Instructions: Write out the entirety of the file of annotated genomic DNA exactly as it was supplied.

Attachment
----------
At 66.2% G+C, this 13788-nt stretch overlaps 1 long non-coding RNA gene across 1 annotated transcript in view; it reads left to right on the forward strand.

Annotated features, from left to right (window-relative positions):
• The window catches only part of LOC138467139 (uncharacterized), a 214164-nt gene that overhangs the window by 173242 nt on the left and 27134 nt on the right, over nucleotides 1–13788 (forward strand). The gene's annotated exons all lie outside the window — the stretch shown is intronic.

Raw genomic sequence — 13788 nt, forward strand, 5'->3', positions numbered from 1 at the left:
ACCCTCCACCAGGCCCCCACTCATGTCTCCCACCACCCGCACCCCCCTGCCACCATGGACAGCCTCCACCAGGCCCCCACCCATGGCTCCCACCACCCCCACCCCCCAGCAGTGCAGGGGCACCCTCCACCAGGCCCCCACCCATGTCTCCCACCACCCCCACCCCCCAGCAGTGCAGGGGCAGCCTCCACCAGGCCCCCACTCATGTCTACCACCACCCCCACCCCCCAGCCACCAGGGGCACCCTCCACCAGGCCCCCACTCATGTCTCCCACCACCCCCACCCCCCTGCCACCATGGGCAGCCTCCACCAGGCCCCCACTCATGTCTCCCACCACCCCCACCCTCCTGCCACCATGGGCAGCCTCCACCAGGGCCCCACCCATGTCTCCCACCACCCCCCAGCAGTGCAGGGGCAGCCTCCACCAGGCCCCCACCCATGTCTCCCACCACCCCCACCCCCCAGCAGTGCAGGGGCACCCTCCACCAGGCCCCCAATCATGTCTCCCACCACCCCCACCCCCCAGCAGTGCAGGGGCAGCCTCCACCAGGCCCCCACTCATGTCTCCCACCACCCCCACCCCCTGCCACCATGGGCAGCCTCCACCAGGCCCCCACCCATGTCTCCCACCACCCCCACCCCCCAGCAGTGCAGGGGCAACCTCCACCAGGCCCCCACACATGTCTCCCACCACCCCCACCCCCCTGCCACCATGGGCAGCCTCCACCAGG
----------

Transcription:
At 66.2% G+C, this 13788-nt stretch overlaps 1 long non-coding RNA gene across 1 annotated transcript in view; it reads left to right on the forward strand.

Annotated features, from left to right (window-relative positions):
• The window catches only part of LOC138467139 (uncharacterized), a 214164-nt gene that overhangs the window by 173242 nt on the left and 27134 nt on the right, over nucleotides 1–13788 (forward strand). The gene's annotated exons all lie outside the window — the stretch shown is intronic.

Raw genomic sequence — 13788 nt, forward strand, 5'->3', positions numbered from 1 at the left:
ACCCTCCACCAGGCCCCCACTCATGTCTCCCACCACCCGCACCCCCCTGCCACCATGGACAGCCTCCACCAGGCCCCCACCCATGGCTCCCACCACCCCCACCCCCCAGCAGTGCAGGGGCACCCTCCACCAGGCCCCCACCCATGTCTCCCACCACCCCCACCCCCCAGCAGTGCAGGGGCAGCCTCCACCAGGCCCCCACTCATGTCTACCACCACCCCCACCCCCCAGCCACCAGGGGCACCCTCCACCAGGCCCCCACTCATGTCTCCCACCACCCCCACCCCCCTGCCACCATGGGCAGCCTCCACCAGGCCCCCACTCATGTCTCCCACCACCCCCACCCTCCTGCCACCATGGGCAGCCTCCACCAGGGCCCCACCCATGTCTCCCACCACCCCCCAGCAGTGCAGGGGCAGCCTCCACCAGGCCCCCACCCATGTCTCCCACCACCCCCACCCCCCAGCAGTGCAGGGGCACCCTCCACCAGGCCCCCAATCATGTCTCCCACCACCCCCACCCCCCAGCAGTGCAGGGGCAGCCTCCACCAGGCCCCCACTCATGTCTCCCACCACCCCCACCCCCTGCCACCATGGGCAGCCTCCACCAGGCCCCCACCCATGTCTCCCACCACCCCCACCCCCCAGCAGTGCAGGGGCAACCTCCACCAGGCCCCCACACATGTCTCCCACCACCCCCACCCCCCTGCCACCATGGGCAGCCTCCACCAGG